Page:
28 When Caliban was lazy and neglected his work, Ariel would come silly and pinch him

29 Where is Pease-Blossom?

UNDINE by Friedrich Heinrich Karl de la Motte Fouqué

[William Heinemann, Ltd., London; Doubleday, Page & Co., 1909]

30 He held up the gold piece, crying at each leap of his, "False gold! false coin! false coin!"

31 He could see Undine beneath the crystal vault


[Hodder & Stoughton, London; Charles Scribner's Sons, New York, 1912]

32 Old Mr. Salford was a crab-apple of an old gentleman who wandered all day in the gardens.

33 When he heard Peter's voice he popped in alarm behind a tulip.

34 These tricky fairies sometimes change the board on a ball night.

35 When her Majesty wants to know the time.

36 Peter Pan is the fairies' orchestra.

37 A chrysanthemum heard her, and said pointedly, "Hoity-toity, what is this?"

38 Fairies never say, "We feel happy"; what they say is, "We feel dancey."

39 Building the house for Maimie.


[William Heinemann, Ltd., London; Doubleday, Page & Co., 1912]

40 The fir-tree and the Bramble

41 The Travellers and the Plane-tree

42 The trees and the axe


[William Heinemann, Ltd., London; The Century Co., New York, 1913]

43 Elves

44 Seekers for Treasure

45 The Little People's Market

46 Wee Folk

47 Malice

48 The Dragon of the Hesperides

49 Puss in Boots

50 The Green Dragon

51 The Sea Serpent

52 The Wizard

53 Elfin Revellers

54 Jack Frost

55 Mother Goose

56 Shades of Evening

57 The Leviathan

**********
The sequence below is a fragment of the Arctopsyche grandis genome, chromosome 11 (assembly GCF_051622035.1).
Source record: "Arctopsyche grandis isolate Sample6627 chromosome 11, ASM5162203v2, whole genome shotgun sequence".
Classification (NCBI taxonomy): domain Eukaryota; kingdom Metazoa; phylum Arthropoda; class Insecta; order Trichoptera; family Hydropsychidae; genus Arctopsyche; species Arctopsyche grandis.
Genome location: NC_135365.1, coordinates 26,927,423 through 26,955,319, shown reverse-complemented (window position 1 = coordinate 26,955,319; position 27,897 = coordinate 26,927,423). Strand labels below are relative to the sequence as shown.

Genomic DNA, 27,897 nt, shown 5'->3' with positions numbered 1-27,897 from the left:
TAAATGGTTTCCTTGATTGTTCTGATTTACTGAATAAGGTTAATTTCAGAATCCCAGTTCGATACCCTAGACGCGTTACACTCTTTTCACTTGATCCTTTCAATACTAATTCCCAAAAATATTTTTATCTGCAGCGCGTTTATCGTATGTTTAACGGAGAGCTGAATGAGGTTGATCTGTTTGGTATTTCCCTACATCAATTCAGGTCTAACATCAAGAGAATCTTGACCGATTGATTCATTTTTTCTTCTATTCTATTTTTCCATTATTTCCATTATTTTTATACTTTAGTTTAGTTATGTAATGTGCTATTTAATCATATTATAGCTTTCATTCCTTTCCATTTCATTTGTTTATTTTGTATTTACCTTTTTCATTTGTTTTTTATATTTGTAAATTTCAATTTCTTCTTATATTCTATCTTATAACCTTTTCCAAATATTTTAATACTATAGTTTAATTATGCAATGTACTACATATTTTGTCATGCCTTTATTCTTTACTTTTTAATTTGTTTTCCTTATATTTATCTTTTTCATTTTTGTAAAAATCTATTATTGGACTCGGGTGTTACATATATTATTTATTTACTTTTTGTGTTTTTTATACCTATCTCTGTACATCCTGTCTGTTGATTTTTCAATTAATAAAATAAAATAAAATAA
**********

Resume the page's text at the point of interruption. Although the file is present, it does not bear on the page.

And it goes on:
[William Heinemann, Ltd., London and New York, 1913]

58 "Hey! Diddle, diddle, the cat and the fiddle!"

59 "The Man in the Wilderness"

ENGLISH FAIRY TALES by Flora Annie Steele

[Macmillan Company, London and New York, 1918]

60 The giant Galligantua and the wicked old magician transform the duke's daughter into a white hind.

61 And that is the story of Mr. and Mrs. Vinegar.

62 "Well!" she chuckled, "I am in luck!"

SOME BRITISH BALLADS by Francis James Child (et al)

[Constable & Co., 1918]

63 O waken, waken, Burd Isbel

64 The Twa Corbies

65 May Colvin

66 Earl Mar's Daughter

COMUS by John Milton

[William Heinemann, Ltd., London; Doubleday, Page & Co., 1921]

67 And they, so perfect in their misery, Not once perceive their foul disfigurement, But boast themselves more comely than before.

68 They come in making a riotous and unruly noise.

69 Calling shapes, and beckoning shadows dire.

70 Blew meager Hag, or stubborn unlaid ghost That breaks his magick chains at curfeu time

71 No goblin, or swart faery of the mine, Hath hurtfull power o're true virginity.

72 The wonted roar was up amidst the Woods, And fill'd the Air with barbarous dissonance

73 The Water Nymphs, that in the bottom plaid, Held up their pearled wrists and took her in.

74 By all the Nymphs that nightly dance Upon thy streams with wily glance

75 Iris there, with humid bow.

A WONDER BOOK by Nathaniel Hawthorne

[Hodder & Stoughton, London; George H. Doran Co., 1922]

76 Both Nightmare and Shakejoint put out their hands groping eagerly to snatch the eye out of the hand of Scarecrow

77 Frost

78 The Old Man of the Sea

79 They needed but little change, for they were already a scaly set of rascals.

80 "I am old Philemon!" murmured the oak. "I am old Baucis!" murmured the linden-tree.


Excerpted from Rackham's Fairies, Elves & Goblins by Jeff A. Menges. Copyright © 2008 Dover Publications, Inc.. Excerpted by permission of Dover Publications, Inc..
All rights reserved. No part of this excerpt may be reproduced or reprinted without permission in writing from the publisher.
Excerpts are provided by Dial-A-Book Inc. solely for the personal use of visitors to this web site.